_{IP}=49.0 cm. The square shaped optimization regions had a side length of 9, 3, 3, 9, and 13 pixels for the plane positions *z*
_{1} to *z*
_{5}, respectively, see Figs. 6(b) and 6(c).

As can be seen in Fig. 6(d), the convergence behavior is similar to that of the other design tasks, again with a good agreement between the entities calculated in the IP and the SP. Finally, the resulting CGH was displayed on the SLM and the resulting intensity distribution was captured by the CCD camera in the five planes containing spots. As seen in Fig. 6(e), which shows the captured intensity distributions in a logarithmic scale, the algorithm clearly allows for 3D positioning of spots using a single iteration plane.

## 4. Conclusions

We have presented an FFT-based design method which optimizes a single-plane defocused field corresponding to a desired spatial configuration of focused spots. Since much more of the information-carrying capacity of the sampled propagated field is utilized in the optimization, design tasks which are difficult with conventional FFT-based design methods can be solved at virtually no extra cost compared to conventional design for standard design tasks. The proposed design method is based on a projection optimization, similar to that in the commonly used Gerchberg-Saxton algorithm. The main difference is a new initialization step and a slightly more complex update operation in the iteration plane.

The capabilities of the new algorithm were verified with three design tasks particularly difficult for conventional FFT-based design methods. First, the algorithm was shown to allow for grid-free positioning in 2D. The simulated and measured smallest position change for a spot was only one eighth (or smaller) of the smallest possible position adjustment with the spots confined to the FFT grid. Second, we verified that a phase hologram producing a mixture of Laguerre-Gaussian shaped spots could be designed. Finally, the algorithm was used for 3D design of a phase hologram which positioned 25 spots, in groups of five, in five different planes. Also for the two latter cases, the measured intensity distributions to a high accuracy agreed with the desired field distributions.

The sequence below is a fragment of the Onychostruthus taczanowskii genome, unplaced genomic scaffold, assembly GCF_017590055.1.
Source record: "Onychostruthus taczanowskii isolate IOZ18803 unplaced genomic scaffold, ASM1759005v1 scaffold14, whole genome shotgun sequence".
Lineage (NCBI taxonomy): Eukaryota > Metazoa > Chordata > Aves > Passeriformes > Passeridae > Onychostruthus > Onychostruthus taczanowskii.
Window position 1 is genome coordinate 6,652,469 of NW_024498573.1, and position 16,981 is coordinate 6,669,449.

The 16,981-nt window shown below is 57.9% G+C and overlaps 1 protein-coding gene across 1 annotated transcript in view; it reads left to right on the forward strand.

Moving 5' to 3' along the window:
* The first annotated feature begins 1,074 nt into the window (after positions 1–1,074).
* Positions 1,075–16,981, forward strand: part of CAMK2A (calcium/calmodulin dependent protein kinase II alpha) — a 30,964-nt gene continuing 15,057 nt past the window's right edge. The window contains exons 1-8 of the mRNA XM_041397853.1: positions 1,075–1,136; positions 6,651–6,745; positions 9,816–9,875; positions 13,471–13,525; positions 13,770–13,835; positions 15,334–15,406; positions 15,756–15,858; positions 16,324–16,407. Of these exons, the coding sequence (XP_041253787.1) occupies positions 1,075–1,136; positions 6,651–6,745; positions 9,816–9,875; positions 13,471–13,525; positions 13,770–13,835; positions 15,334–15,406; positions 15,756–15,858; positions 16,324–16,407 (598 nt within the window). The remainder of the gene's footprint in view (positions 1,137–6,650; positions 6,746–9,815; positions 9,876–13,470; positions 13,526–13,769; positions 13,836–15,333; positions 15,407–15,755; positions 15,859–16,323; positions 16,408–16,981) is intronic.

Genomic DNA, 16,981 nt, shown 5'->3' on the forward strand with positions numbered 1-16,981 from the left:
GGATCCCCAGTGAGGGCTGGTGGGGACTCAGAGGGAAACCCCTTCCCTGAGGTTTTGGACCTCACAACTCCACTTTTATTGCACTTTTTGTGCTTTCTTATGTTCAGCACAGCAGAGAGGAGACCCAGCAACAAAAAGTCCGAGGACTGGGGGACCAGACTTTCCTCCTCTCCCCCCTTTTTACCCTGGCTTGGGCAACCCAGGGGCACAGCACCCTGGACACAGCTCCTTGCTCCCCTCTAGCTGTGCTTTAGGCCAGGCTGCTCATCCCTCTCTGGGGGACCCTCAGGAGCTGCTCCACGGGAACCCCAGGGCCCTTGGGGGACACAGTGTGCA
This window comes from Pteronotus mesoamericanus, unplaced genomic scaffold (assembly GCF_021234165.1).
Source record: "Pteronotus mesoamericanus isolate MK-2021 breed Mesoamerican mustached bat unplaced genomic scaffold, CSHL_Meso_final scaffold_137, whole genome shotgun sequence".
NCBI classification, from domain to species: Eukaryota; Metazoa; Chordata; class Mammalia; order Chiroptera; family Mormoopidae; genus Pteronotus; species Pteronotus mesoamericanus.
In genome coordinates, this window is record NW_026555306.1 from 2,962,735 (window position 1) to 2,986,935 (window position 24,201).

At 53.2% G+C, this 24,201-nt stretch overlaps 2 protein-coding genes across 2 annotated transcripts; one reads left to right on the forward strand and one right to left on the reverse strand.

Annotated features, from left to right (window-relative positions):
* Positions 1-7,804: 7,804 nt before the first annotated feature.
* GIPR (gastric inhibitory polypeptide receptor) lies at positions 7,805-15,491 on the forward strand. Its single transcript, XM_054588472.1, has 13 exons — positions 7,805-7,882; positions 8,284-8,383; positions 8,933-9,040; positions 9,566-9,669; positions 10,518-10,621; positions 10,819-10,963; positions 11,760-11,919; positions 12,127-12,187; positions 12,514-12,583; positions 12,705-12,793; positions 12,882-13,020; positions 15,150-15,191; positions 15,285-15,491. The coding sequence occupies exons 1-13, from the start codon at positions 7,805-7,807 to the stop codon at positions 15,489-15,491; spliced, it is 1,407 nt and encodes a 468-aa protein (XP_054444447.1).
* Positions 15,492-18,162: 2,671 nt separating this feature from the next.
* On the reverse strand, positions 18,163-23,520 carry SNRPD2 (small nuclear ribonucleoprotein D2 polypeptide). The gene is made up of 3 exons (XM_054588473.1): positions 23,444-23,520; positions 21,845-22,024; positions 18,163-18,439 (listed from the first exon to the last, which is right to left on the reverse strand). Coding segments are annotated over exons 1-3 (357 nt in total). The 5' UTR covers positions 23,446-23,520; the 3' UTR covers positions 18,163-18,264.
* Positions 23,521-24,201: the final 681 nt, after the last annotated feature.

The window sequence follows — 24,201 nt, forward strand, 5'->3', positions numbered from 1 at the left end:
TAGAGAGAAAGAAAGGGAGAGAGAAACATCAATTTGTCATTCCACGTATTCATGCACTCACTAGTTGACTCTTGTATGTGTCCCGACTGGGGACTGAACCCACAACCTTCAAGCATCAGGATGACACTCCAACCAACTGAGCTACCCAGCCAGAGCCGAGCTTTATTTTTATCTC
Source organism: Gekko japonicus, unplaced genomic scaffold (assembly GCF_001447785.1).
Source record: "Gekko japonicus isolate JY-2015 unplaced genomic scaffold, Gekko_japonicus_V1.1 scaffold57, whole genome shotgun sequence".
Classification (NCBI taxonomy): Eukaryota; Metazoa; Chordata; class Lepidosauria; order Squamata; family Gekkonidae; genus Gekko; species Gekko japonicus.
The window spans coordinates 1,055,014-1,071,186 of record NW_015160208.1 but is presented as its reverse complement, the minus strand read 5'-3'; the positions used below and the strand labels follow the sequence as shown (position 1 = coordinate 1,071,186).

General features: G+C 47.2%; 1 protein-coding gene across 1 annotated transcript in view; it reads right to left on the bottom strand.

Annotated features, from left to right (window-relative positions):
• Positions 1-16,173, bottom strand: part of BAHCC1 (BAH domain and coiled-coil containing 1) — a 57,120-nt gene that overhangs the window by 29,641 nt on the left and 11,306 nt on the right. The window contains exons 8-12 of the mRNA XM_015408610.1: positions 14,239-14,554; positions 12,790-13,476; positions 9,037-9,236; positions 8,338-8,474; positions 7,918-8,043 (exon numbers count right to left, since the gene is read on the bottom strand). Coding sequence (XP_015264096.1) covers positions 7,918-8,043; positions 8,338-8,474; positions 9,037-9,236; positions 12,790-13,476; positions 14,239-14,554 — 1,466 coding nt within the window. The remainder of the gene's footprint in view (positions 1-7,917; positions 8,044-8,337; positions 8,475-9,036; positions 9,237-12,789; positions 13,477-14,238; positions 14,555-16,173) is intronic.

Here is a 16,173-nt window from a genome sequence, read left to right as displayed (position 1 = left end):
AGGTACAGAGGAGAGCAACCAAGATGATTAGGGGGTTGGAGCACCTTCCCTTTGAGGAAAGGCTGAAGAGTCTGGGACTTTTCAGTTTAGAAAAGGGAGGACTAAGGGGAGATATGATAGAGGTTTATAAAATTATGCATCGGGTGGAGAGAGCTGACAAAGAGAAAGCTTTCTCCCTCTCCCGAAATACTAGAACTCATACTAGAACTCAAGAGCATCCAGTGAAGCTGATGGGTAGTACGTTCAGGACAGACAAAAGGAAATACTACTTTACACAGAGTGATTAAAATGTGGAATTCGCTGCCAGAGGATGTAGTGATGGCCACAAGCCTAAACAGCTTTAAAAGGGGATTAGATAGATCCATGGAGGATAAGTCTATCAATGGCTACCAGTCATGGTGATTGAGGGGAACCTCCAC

## Acknowledgement

This work was conducted at the Center for Biophysical Imaging (University of Gothenburg) and partly financially supported by the Swedish Research Council (M. G.) and the Carl Trygger Foundation for Scientific Research (M. G.). The SLM was kindly provided by Prof. M. Padgett, Dept. of Physics and Astronomy, University of Glasgow.

## References and links

**1. **M. Kajanto, E. Byckling, J. Fagerholm, J. Heikonen, J. Turunen, A. Vasara, and A. Salin, “Photolithographic fabrication method of computer-generated holographic interferograms,” Appl. Opt. **28**, 778–784 (1989).
[CrossRef] [PubMed]

**2. **J. Bengtsson, N. Eriksson, and A. Larsson, “Small-feature-size fan-out kinoform etched in GaAs,” Appl. Opt. **35**, 801–806 (1996).
[CrossRef] [PubMed]

**3. **E. Marom and N. Konforti, “Dynamic optical interconnections,” Opt. Lett. **12**, 539–541 (1987).
[CrossRef] [PubMed]

**4. **P. F. McManamon, T. A. Dorschner, D. L. Corkum, L. J. Friedman, D. S. Hobbs, M. Holtz, S. Liberman, H. Q. Nguyen, D. P. Resler, R. C. Sharp, and E. A. Watson, “Optical phased array technology,” Proc. SPIE **84**, 268–298 (1996).

**5. **E. Hällstig, J. ÖL. Allard, L. Sjöqvist, D. Engström, S. Hård, D. Ågren, S. Junique, Q. Wang, and B. Noharet, “Retrocommunication utilizing electroabsorption modulators and non-mechanical beam steering,” Opt. Eng. **44**, 45001-1-8(2005).
[CrossRef]

**6. **D. Engström, M. J. O’Callaghan, C. Walker, and M. A. Handschy, “Fast beam steering with a ferroelectric-liquid-crystal optical phased array,” Appl. Opt. **48**, 1721–1726 (2009).
[CrossRef] [PubMed]

**7. **M. Reicherter, T. Haist, E. U. Wagemann, and H. J. Tiziani, “Optical particle trapping with computer-generated holograms written on a liquid-crystal display,” Opt. Lett. **24**, 608–610 (1999).
[CrossRef]

**8. **E. R. Dufresne, G. C. Spalding, M. T. Dearing, S. A. Sheets, and D. G. Grier, “Computer-generated holographic optical tweezer arrays,” Rev. Sci. Instrum. **72**, 1810–1816 (2001).
[CrossRef]

**9. **D. G. Grier, “A revolution in optical manipulation,” Nature **424**, 810–816 (2003).
[CrossRef] [PubMed]

**10. **E. Eriksson, D. Engström, J. Scrimgeour, and M. Goksör, “Automated focusing of nuclei for time lapse experiments on single cells using holographic optical tweezers,” Opt. Express **17**, 5585–5594 (2009).
[CrossRef] [PubMed]

**11. **M. A. Seldowitz, J. P. Allebach, and D. W. Sweeney, “Synthesis of digital holograms by direct binary search,” Appl. Opt. **26**, 2788–2798 (1987).
[CrossRef] [PubMed]